What are you 'waiting' for?
Let us think about what’s going on. When there is only one singular batch job and you issue a commit verb every 10 rows, then your job pauses and waits once out of every ten database updates. That is a performance penalty that you might want to forgo. Durability is the source of these waits.
For interactive jobs, these periodic waits for instantaneous durability are generally even more dramatic. Imagine that we had 10 interactive jobs that all ran at the same time and shared the same underlying journal. Each interactive job pauses every time it modifies 10 new rows. The fact that all of these jobs are pouring their journal entries intermixed into the same shared main memory journal buffer means that, on average, every time one of the ten jobs is willing to let tentative changes linger in main memory, a neighboring job has just counted to 10 and is insisting that the shared buffer be flushed to disk. The net is that journal caching (a powerful lever in a non-commit environment) finds that the presence of short duration commit cycles can thwart the benefits of journal caching. The problem is that the cache fills little before one of the jobs that shares the cache insists that its contents be written to disk. This frequent buffer flushing that is triggered by the durability property of traditional commitment control makes it difficult to gain any speed.
For that reason, based upon this Client's experience, we began to experiment with the idea of offering an option by which applications that are willing to sacrifice some instantaneous durability can do so. The result can often be an impressive performance gain, increasing the quantity of transactions that can be processed per minute.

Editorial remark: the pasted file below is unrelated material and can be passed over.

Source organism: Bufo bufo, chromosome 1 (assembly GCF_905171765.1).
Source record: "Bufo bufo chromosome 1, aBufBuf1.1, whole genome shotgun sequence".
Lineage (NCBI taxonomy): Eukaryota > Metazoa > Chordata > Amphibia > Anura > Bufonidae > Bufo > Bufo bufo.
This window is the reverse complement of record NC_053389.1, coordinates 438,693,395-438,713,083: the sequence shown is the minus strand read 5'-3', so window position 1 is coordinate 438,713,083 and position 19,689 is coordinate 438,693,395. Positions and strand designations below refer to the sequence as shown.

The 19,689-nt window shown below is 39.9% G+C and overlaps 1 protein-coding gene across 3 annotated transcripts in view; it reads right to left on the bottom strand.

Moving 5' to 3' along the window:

Examples of performance gains
We recently set up a simulated retail sporting goods store environment on an IBM eServer iSeries model 840 and ran 100 000 transactions (a mixture of row inserts and updates to underlying SQL tables) with journal caching enabled. We then looked at the elapsed time to execute these back-to-back transactions with and without soft commit. The result? Soft commit definitely gave us reduced elapsed time, illustrating its performance benefit (see the following figure).
We then probed deeper to look at the quantity of scheduled disk writes that are requested both with and without soft commit. As shown in the following figure, the difference is even more startling.